Libraries are safe places for people from all walks of life who have experienced many different types of trauma. Library staff, for the most part, receive no training on how to interact with patrons who may be homeless, mentally ill, or living with a substance use disorder in a manner that does not re-traumatize them. Additionally, the process of frequently interacting with patrons who have experienced trauma can cause significant stress and vicarious for library staff.
The purpose of this section of the toolkit is to provide training ideas and resources to help libraries provide services to patrons who have experienced trauma, as well as to provide training resources for encouraging staff resilience and wellness.
The stereotype of the quiet and shy librarian belies the stressful and dangerous incidents library employees actually may encounter. Employees have reported experiencing the following while working at a library:
Vicarious trauma may result from repeatedly hearing about others' traumatic stories and observing the survivors' pain and suffering. While vicarious trauma is typically associated affecting mental health counselors and first responders such as emergency medical professionals and law enforcement, it also affects clergy, journalists, health care providers, and even librarians.
A major indication of vicarious trauma is a change of a person's worldview, although that change can be positive as well as negative. Symptoms often reflect the symptoms of actual trauma suffered, but are typically less severe. They may include mood swings, aggression, social withdrawal, sleep problems, and a strain in relationships with others--particularly with issues concerning security, trust, esteem, intimacy, and control.
Laura van Dernoot Lipsky, founder and director of The Trauma Stewardship Institute, describes the signs of what she calls Trauma Exposure Response in her book;Trauma Stewardship: An Everyday Guide to Caring for Self While Caring for Others. She explains that this response occurs when the external trauma encountered by humanitarian workers, first responders, caregivers, and other workers becomes their internal reality.
Vicarious trauma is not the same as feeling "burnout" from a job. Burnout usually happens to everyone at some point in any profession. It can be described as the stress of feeling over-committed to a job while feeling under-rewarded by it. Vicarious trauma is feeling a traumatic response.
Staff should start learning about trauma-informed practices as soon as possible. It can be part of staff orientation. Acknowledging that library staff may potentially face something that might be upsetting, even if not traumatic, can be helpful. As shown in the Resilience video, 34% of the attendees at the Building Better Lives Conference in Columbus, OH had an ACEs scores of 4 or higher. Everyone, including library employees, has an ACEs score even if it is zero. Two questions to ask your new staff to reflect upon are, "How do I build a self-care plan for myself?" and "What is your trigger plan?" (I.E., What will you do if something "triggers" you or reminds you of a past trauma.) Acknowledging that trauma exists can better prepare staff for stressful situations.
While a trigger action plan may sound overwhelming, its purpose is simple. The goal is for employees to process their trauma in the moment so they can continue to be empathetic service providers. When employees recognize what provokes them and how it makes them feel, then they can create a plan for themselves that will help them cope and take action in the future.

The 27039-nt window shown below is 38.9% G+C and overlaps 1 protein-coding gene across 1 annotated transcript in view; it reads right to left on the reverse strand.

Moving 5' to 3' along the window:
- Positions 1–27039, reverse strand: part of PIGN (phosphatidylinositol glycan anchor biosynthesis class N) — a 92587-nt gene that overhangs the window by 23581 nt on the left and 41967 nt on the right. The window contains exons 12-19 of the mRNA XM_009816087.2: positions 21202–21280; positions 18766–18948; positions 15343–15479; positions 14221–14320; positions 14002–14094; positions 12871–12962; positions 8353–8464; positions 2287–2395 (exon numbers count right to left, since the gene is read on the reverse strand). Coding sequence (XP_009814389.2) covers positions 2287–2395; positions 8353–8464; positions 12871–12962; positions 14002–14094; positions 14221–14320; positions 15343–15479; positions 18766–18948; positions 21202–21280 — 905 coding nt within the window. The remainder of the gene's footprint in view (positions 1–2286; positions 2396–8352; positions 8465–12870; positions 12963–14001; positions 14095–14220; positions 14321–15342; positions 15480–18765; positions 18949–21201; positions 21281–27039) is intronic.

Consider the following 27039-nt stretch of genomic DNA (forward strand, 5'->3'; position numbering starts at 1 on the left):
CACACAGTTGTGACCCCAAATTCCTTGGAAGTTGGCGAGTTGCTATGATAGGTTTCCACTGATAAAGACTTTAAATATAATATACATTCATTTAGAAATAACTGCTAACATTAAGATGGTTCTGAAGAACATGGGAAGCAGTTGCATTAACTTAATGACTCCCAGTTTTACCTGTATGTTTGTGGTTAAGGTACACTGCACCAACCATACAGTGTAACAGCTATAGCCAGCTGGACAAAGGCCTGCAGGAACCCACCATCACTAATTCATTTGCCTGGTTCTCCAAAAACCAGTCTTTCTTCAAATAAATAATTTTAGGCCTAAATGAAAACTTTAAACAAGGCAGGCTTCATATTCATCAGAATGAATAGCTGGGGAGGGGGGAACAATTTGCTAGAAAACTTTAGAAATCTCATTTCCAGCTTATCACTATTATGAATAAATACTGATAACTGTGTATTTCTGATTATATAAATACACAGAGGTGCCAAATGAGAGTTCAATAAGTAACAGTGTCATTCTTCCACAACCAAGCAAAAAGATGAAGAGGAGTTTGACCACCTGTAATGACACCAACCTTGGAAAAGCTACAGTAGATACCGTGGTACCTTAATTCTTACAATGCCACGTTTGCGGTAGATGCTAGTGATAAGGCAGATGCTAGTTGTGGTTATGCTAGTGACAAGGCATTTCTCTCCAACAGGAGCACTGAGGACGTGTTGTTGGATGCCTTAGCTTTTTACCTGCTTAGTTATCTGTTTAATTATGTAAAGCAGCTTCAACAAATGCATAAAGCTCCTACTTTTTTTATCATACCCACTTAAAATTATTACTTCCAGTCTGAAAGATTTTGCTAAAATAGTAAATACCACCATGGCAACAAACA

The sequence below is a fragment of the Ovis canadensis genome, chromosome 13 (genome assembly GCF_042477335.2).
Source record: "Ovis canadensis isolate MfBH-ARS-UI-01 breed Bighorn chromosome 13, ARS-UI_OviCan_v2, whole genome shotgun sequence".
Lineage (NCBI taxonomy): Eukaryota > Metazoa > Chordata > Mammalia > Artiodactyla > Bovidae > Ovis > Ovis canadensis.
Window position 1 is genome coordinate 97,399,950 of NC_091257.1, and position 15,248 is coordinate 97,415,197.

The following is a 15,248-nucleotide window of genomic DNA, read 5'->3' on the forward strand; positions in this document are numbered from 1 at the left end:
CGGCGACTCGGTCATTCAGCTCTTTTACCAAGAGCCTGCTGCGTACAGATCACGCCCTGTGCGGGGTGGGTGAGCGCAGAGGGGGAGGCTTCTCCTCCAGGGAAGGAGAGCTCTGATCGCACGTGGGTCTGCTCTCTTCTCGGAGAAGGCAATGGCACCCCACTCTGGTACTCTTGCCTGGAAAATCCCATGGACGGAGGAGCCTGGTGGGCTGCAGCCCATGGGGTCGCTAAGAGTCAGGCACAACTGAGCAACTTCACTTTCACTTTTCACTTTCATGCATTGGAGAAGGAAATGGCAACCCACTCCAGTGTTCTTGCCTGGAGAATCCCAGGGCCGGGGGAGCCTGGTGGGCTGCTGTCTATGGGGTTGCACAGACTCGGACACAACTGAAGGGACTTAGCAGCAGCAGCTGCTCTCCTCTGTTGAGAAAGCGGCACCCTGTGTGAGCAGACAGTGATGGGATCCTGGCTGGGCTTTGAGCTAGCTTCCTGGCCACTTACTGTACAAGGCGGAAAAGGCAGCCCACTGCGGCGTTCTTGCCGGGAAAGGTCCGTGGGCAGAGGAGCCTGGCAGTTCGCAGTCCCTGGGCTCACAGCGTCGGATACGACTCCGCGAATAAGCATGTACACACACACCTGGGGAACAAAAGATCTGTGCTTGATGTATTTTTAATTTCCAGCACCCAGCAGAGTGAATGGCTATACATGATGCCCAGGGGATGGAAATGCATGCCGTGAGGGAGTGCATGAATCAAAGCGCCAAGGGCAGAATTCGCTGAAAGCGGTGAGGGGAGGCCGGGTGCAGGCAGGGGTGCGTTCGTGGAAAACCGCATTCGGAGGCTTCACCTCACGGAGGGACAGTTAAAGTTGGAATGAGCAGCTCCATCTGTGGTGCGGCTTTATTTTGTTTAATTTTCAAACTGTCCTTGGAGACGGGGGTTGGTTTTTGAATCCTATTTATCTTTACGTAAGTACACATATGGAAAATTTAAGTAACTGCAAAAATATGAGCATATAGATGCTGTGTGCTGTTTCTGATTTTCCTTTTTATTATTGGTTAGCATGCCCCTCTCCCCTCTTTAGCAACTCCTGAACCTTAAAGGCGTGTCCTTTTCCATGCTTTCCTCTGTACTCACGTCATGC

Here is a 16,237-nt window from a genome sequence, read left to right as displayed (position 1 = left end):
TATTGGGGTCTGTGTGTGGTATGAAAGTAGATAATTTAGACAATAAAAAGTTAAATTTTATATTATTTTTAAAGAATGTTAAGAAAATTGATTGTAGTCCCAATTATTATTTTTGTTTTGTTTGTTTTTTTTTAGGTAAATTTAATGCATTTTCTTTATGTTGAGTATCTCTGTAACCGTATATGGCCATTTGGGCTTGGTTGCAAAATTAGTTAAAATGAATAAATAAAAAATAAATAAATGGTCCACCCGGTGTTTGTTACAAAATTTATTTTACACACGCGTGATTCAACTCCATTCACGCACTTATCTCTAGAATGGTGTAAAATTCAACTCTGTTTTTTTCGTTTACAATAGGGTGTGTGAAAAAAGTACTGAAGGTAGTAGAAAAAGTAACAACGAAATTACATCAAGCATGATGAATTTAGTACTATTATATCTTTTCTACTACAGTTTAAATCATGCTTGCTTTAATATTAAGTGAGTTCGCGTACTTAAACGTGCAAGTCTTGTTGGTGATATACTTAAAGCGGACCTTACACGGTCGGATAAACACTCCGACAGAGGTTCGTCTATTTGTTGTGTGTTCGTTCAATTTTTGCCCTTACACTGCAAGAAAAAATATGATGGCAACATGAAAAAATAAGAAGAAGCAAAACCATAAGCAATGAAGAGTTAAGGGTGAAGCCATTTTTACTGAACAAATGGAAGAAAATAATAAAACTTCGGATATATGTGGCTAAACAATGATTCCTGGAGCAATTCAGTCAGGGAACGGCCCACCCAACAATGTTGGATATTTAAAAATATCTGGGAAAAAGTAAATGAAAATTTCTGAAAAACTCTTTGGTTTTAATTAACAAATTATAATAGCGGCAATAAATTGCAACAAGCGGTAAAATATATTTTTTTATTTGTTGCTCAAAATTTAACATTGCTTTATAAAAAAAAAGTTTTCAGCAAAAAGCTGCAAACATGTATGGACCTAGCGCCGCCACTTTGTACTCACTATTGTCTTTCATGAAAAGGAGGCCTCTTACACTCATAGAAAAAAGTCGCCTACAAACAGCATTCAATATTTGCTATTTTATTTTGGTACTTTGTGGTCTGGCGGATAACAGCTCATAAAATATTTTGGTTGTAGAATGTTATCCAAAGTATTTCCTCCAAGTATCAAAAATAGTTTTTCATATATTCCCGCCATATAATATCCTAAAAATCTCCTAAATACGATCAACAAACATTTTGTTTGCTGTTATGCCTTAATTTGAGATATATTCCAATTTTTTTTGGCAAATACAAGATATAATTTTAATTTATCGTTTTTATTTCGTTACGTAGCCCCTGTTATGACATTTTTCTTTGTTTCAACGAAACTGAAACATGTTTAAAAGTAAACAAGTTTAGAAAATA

Trigger action plans are for the employees to better empower and help themselves. After a serious incident supervisors should make themselves available for the employees and review what happened. Trauma is personal and everyone's response to it is different. Some employees might want to speak directly with their supervisors, while others may not. People should not be forced or coerced to talk about their trauma. Referring people to outside assistance or support can be useful.
Some public libraries have begun directly hiring social workers to help library patrons and staff handle issues not typically described as library work. Other libraries have begun to collaborate with college social work programs to recruit social worker student interns. Collaborations between public libraries and schools of social work and welfare can be ideal since both fields share similar values about social equity and access.
Social workers can bring trauma-informed practices into the library, help provide training to better prepare front-line staff with patrons' mental health issues and can directly work with patrons and assist with help finding housing, employment, or mental health and substance abuse treatment. Unlike other potential office settings, there is a lack of stigma associated with visiting the public library which makes it an ideal place to outreach people within the community.
The opioid epidemic has uniquely affected libraries. Libraries are free, open to the public, and can inadvertently provide space for drug use. Library workers are confronted with drug use, littered paraphernalia, and fatal overdoses. To combat the fatalities, some libraries began training their staff to administer naloxone (NARCAN®) an antidote to opioid overdose.
This is a controversial choice among many library professionals. Some see it as essential harm reduction for their communities, while others question if library staff intervening in medical issues is the right response. Public libraries in New York State can be authorized to administer naloxone by coordinating with a NYS Department of Health Registered Opioid Overdose Prevention Program organization. The New York State Library has many resources for libraries about the opioid crisis and naloxone.